The first front in the new president’s war was with border control, aiming to repeat the success of former Georgian president, Mikhail Saakashvili, who also fought corruption. Shevchuk couldn't afford, however, to fire all the border agency staff and hire new officers in their place. This would have been too drastic. Instead, he enacted new rules to enforce the border. Foreigners were given the right to file complaints against Transnistrian customs officers, and if evidence of forced bribery was discovered, the officer in question could be fired. At the same time, the salaries of customs officers were raised with the goal of making their jobs sufficiently attractive to not risk losing them to bribes. The initiative has been partially successful; crossing the Transnistrian border is less of a nuisance these days, although there is still extortion and bribery.
The lone sheriff
Shevchuk’s most difficult challenge, of course, is the fight against corruption at the highest levels of government. Shevchuk has had to act very carefully, facing strong resistance on the side of the officials. However, some serious measures are slowly being taken; starting with the government’s announced 25 per cent reduction in state employment, claiming that the inflated public sector is a financial burden on the state.
Obnovlenie, which holds the majority of the seats in the Supreme Council, has not been particularly supportive of Shevchuk's government. Shortly after the presidential election, Anatoliy Kaminski stood down as the chairman of Obnovlenie and was replaced by the lesser known Mikhail Burla, whose main challenge was to defend the party line on the one hand, while on the other try to avoid an all-out war with Shevchuk.
The past year, however, has been wrought with conflict between the president and parliament. According to some experts, Obnovlenie’s focus is to deprive Shevchuk of his function. This conflict has not yet developed into a total war, and there are many areas in which the legislative and executive bodies have worked together, such as being able to reach a consensus on foreign policy matters.
The second most important expectation of the electorate, which consists of healing the economy and improving the standards of living, seems to be even more difficult for Shevchuk to achieve. Since most financial transactions in Transnistria are made by companies registered in tax havens, the state doesn't benefit much from the revenue of local businesses. Curbing such practices would be against the interests of the owners of those businesses, most of which are owned by Russian and Ukrainian oligarchs. Alisher Usmanov, for example, one of the richest Russians and a media magnate closely connected with the Kremlin, owns a large part of the shares of a metallurgical plant in Ribnita, fundamental to the local economy. Shevchuk has a difficult dilemma in this regard. Any action threatening the interests of a Russian businessman might cause the Kremlin to withdraw its shaky support for Shevchuk, and could prove decisive for the president's future.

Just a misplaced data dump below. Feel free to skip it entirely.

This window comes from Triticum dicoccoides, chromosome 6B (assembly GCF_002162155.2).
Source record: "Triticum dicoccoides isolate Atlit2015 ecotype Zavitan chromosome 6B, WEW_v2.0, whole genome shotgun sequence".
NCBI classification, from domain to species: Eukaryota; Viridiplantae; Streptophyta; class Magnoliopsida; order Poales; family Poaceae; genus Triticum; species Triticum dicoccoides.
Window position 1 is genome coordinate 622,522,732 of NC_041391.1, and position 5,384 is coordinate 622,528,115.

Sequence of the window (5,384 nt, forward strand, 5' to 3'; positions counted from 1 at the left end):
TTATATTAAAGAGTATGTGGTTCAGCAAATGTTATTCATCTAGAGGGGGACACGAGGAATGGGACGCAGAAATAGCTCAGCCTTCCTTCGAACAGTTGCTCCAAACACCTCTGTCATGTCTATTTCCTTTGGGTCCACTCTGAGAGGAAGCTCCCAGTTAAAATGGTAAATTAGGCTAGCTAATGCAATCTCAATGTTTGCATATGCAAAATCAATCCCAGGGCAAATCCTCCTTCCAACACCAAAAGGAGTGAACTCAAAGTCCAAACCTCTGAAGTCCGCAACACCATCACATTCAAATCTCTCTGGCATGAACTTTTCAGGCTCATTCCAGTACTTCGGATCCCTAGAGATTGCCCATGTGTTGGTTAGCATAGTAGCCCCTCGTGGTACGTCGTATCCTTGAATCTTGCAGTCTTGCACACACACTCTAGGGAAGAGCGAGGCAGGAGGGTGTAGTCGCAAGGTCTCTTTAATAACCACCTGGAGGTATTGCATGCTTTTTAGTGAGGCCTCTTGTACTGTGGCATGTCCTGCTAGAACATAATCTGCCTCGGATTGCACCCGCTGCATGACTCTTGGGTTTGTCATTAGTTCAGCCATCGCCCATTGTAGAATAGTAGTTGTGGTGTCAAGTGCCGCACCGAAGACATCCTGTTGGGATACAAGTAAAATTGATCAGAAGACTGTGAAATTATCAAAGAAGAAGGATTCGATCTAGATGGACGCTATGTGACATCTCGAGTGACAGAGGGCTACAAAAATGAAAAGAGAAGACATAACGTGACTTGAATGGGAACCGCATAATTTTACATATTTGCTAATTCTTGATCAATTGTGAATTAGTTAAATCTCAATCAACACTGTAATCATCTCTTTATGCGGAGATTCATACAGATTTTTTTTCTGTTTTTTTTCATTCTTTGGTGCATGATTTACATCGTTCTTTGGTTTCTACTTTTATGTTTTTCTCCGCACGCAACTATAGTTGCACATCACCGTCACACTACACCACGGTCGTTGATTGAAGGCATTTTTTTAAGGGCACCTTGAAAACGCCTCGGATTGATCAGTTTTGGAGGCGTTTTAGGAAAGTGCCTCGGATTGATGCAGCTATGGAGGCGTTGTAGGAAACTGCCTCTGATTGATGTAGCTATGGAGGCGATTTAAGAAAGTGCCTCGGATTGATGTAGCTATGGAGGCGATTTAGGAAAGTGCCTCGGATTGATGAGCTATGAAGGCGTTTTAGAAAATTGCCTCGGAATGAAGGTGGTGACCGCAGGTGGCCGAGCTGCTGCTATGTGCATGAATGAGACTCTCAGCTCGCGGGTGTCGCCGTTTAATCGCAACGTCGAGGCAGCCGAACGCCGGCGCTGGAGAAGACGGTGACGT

To help his fight against corruption and his economic initiatives, Shevchuk has invested a lot effort into creating a strong image of himself. In this tiny quasi-state, personal visits by the president can play just as big of a role as media coverage does, and Shevchuk has made a point of visiting almost every village during his first few months in office. The image of a lone sheriff fighting crime has brought about a lot of jokes on the internet. There are caricatures showing Shevchuk’s face with John Wayne’s body, sometimes including satirical comments. But most Transnistrians support their president and see him as their best chance for restoring “law and normality”. The only flaw in the young president's image is the fact that he is not married. His opponents have used this fact to disseminate gossip about his supposed homosexuality, something that would be discrediting in a conservative, Orthodox society. In reply, Shevchuk promised to get married by the end of 2012. This promise hasn't been kept, although the president continuously emphasises his deep faith and devotion to the Orthodox Church.
Small steps abroad
A new leader behind the wheel in Transnistria was welcomed with great caution, and at the same time with some expectations, by both the European Union and Moldova, the country which still claims Transnistria as part of its territory. The prime minister of Moldova, Vlad Filat, was very complimentary, calling Shevchuk “a well-prepared, flexible person”.
Indeed, Shevchuk quickly gained the reputation of a pragmatist who is willing to negotiate. One of the first decisions he made concerning mutual relations between Tiraspol and Chisinau was removing a restrictive customs tax on goods imported from Moldova. The tax dates back to 2006 as an act of revenge against the economic embargo by Moldova. Shevchuk’s move was meant to act as the start of a policy of “small steps” towards a constructive dialogue in solving the common economic and social problems of Moldova and Transnistria.
The negotiation process, which had been frozen for a long time, is now taking place at a faster pace than ever before. Less than a month after the presidential inauguration, Shevchuk met the Moldovan prime minister in Odessa, where the two reached an agreement on resuming freight traffic in Transnistria. They also began talks on introducing uniform licence plates in both countries which would enable vehicles registered in Transnistria to cross into Moldova and EU countries.